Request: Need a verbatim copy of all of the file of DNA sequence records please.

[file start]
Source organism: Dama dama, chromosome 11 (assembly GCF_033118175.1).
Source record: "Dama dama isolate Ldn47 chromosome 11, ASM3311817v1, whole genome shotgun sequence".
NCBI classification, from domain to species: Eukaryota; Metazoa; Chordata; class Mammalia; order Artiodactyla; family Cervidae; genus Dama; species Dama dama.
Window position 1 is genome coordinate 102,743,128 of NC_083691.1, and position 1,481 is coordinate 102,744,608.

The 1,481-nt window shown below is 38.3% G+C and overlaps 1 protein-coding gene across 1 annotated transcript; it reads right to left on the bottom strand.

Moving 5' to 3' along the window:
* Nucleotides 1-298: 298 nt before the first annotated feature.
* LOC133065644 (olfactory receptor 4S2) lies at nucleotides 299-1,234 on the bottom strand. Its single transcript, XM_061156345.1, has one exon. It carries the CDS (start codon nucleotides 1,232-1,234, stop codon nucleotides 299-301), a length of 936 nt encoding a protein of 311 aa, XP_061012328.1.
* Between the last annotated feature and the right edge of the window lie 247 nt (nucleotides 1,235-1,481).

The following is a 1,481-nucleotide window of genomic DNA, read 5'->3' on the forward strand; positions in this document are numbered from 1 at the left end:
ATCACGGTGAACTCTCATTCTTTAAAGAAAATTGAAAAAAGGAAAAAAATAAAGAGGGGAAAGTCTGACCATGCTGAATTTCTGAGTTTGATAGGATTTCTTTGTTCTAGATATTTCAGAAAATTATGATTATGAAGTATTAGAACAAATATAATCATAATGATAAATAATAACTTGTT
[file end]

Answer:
Source organism: Dama dama, chromosome 11 (assembly GCF_033118175.1).
Source record: "Dama dama isolate Ldn47 chromosome 11, ASM3311817v1, whole genome shotgun sequence".
NCBI classification, from domain to species: Eukaryota; Metazoa; Chordata; class Mammalia; order Artiodactyla; family Cervidae; genus Dama; species Dama dama.
Window position 1 is genome coordinate 102,743,128 of NC_083691.1, and position 1,481 is coordinate 102,744,608.

The 1,481-nt window shown below is 38.3% G+C and overlaps 1 protein-coding gene across 1 annotated transcript; it reads right to left on the bottom strand.

Moving 5' to 3' along the window:
* Nucleotides 1-298: 298 nt before the first annotated feature.
* LOC133065644 (olfactory receptor 4S2) lies at nucleotides 299-1,234 on the bottom strand. Its single transcript, XM_061156345.1, has one exon. It carries the CDS (start codon nucleotides 1,232-1,234, stop codon nucleotides 299-301), a length of 936 nt encoding a protein of 311 aa, XP_061012328.1.
* Between the last annotated feature and the right edge of the window lie 247 nt (nucleotides 1,235-1,481).

The following is a 1,481-nucleotide window of genomic DNA, read 5'->3' on the forward strand; positions in this document are numbered from 1 at the left end:
ATCACGGTGAACTCTCATTCTTTAAAGAAAATTGAAAAAAGGAAAAAAATAAAGAGGGGAAAGTCTGACCATGCTGAATTTCTGAGTTTGATAGGATTTCTTTGTTCTAGATATTTCAGAAAATTATGATTATGAAGTATTAGAACAAATATAATCATAATGATAAATAATAACTTGTT